Management and treatment strategies in bulimia nervosa
Uncomplicated bulimia nervosa can be treated in primary care (given access to appropriate support services), referral should be made if there is a lack of progress, the patient is pregnant or has a pre-existing condition such as diabetes.
General considerations about the patients health or mental wellbeing may also prompt referral as should suicidal tendencies. With the most effective treatments 50% of patients can be expected to be free of symptoms between two and 10 years after diagnosis. 20% of patients will develop chronic bulimia nervosa and the remaining 30% were either follow a relapsing and remitting course or develop chronic subclinical bulimic symptoms (other studies show even larger numbers in sustained remission – described in the NICE guideline).
Although long-term follow-up studies in this condition are few, it seems that untreated, the majority of bulimics will continue to be symptomatic for many years.
Cognitive behavioural therapy has strong evidence to support its use. A specific therapy has been developed for use in bulimia and it utilises three distinct but overlapping phases:-
- Education – the patient and where appropriate the carer receive education dealing with the aetiology, risk factors, clinical features, epidemiology and treatments for bulimia nervosa. Using this information the patient is given strategies for resisting the urge to binge or purge. A food diary may be introduced with encouragement for the patient to eat normal portions of food more regularly.
- Behavioural experiments - in this phase patient is encouraged to broaden their diet and introduce food they have been avoiding. The patient's beliefs around certain food categories are explored and the introduction of previous “forbidden” elements is tried.
- Maintenance phase - strategies to avoid relapses are agreed, coping mechanisms for relapses are introduced.
A Clinical Evidence report on 34 randomised controlled trials of CBT showed a significant increase in the proportion of patients abstaining from a binge-purge cycle of 43% with only 5% in the control group abstaining.
The same review uncovered insufficient evidence to recommend any other form of psychotherapy. Guided self-help cognitive behavioural therapy conducted in the primary care setting was as good as specialist CBT in one randomised control trial.
The use of antidepressant medication in the treatment of bulimia has been studied in adults. There is no evidence base for the use in adolescents and they do not have a licence for use in this indication. In adolescents drug treatment should not therefore be a first line intervention.
In adults there is evidence for the efficacy of tricyclic antidepressants, irreversible monoaimine oxidase inhibitors (but not moclobamide) and to a lesser extent SSRIs.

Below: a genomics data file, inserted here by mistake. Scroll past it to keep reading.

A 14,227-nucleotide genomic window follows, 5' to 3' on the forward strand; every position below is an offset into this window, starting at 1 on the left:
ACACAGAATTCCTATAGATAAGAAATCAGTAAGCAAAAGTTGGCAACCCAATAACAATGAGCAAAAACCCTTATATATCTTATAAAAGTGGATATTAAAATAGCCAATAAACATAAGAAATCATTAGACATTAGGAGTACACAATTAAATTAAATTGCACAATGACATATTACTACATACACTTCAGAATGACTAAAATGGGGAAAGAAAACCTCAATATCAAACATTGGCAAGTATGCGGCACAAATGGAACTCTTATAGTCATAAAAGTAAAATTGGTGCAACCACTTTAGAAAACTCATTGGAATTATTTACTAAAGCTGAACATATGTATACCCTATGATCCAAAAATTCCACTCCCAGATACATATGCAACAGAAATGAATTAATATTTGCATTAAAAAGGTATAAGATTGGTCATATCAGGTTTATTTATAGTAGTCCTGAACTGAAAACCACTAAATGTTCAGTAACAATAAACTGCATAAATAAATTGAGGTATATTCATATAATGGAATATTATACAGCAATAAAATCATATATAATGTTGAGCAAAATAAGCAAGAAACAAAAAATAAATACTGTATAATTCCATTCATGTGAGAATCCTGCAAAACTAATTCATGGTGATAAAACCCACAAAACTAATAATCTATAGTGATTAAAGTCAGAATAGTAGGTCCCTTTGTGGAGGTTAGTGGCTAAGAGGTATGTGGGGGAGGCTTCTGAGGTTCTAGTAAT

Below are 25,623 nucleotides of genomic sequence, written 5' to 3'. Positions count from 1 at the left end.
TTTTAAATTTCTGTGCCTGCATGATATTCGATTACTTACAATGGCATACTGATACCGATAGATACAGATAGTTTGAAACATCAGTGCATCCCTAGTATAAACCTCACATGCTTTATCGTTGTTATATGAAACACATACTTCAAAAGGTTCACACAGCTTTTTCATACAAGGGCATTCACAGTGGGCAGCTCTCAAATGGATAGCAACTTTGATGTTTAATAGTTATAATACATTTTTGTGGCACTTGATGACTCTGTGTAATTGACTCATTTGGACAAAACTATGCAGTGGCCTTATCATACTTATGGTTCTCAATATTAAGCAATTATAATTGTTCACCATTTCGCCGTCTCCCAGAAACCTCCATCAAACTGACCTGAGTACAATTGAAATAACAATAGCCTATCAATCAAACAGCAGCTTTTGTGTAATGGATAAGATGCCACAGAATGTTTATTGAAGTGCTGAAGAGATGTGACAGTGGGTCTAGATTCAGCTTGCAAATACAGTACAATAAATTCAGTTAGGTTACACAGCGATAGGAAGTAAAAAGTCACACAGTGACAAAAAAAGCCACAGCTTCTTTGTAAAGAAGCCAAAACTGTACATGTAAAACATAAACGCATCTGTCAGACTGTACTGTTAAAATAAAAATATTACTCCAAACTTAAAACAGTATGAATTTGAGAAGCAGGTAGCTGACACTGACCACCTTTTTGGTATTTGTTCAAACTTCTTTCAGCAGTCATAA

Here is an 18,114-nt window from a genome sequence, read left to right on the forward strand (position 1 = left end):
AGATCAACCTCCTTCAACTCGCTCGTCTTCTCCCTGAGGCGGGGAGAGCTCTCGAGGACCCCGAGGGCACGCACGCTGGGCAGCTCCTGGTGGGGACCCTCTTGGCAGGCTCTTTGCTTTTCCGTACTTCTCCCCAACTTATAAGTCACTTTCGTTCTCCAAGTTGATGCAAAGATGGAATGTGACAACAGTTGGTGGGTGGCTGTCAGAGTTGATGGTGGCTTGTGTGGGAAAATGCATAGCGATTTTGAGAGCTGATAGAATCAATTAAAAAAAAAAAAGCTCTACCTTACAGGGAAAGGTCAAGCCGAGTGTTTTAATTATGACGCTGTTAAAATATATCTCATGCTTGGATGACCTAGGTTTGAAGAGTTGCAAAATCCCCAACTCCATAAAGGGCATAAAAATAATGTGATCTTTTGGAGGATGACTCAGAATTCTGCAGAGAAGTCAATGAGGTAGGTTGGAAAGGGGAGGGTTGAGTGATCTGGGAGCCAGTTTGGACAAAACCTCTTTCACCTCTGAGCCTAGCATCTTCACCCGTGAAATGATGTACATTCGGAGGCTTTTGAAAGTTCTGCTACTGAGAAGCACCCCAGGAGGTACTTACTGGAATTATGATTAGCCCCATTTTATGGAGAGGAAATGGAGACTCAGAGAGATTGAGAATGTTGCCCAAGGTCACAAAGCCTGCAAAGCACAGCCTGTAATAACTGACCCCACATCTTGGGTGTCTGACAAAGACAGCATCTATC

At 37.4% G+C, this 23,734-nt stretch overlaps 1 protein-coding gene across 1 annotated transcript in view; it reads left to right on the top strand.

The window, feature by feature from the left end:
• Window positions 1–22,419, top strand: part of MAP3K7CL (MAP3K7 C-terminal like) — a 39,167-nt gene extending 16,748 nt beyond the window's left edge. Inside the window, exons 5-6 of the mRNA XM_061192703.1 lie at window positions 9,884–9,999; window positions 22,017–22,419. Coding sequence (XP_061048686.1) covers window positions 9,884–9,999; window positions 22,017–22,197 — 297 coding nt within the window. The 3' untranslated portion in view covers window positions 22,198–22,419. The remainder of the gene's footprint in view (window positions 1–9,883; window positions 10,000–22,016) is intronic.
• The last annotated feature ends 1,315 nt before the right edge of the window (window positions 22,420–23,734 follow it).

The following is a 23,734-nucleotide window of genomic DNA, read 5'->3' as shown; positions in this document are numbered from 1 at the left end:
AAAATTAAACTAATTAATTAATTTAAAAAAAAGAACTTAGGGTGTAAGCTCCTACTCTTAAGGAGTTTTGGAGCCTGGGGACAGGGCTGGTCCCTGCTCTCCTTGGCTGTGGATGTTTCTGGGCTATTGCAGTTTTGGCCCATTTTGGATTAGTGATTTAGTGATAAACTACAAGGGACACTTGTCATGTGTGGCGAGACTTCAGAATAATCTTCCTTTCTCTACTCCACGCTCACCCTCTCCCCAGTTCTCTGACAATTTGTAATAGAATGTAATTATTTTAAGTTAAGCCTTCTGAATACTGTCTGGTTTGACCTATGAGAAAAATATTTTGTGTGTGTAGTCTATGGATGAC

There is also evidence that a combined approach of Cognitive Behavioural Therapy (CBT) and antidepressant use enhances the effect of CBT. Doses of antidepressants used in the trials are similar to those used to treat depression (with the exception of fluoxetine at 60mg daily).
It is thought that the use of irreversible monoaimine oxidase inhibitors may cause further problems, as the exclusion of tyramine from the diet may focus the patient further on food.
NICE clinical recommendations in bulimia nervosa
- As an alternative or additional first step to using an evidence-based self-help programme, adults with bulimia nervosa may be offered a trial of an antidepressant drug.
- Patients should be informed that antidepressant drugs can reduce the frequency of binge eating and purging, but the long-term effects are unknown. Any beneficial effects will be rapidly apparent.
- Selective serotonin reuptake inhibitors (SSRIs) (specifically fluoxetine) are the drugs of first choice for the treatment of bulimia nervosa in terms of acceptability, tolerability and reduction of symptoms.
- For people with bulimia nervosa, the effective dose of fluoxetine is higher than for depression (60 mg daily).
- No drugs, other than antidepressants, are recommended for the treatment of bulimia nervosa.
And when comparing a combined approach of antidepressants and CBT verses CBT alone NICE makes the following points:-
- There have been few comparisons of psychological and pharmacological treatments, and their combination, with the result that any practice recommendations must be tentative.
- Few studies have included post-treatment follow-up periods, a problem with almost all the studies that have used drugs.
- The comparisons of cognitive behavioural therapy – bulimia nervosa (CBT-BN) with antidepressant drugs indicate that CBT-BN is the more potent treatment.
- The combination of CBT with antidepressant drugs is superior to antidepressant drugs on their own.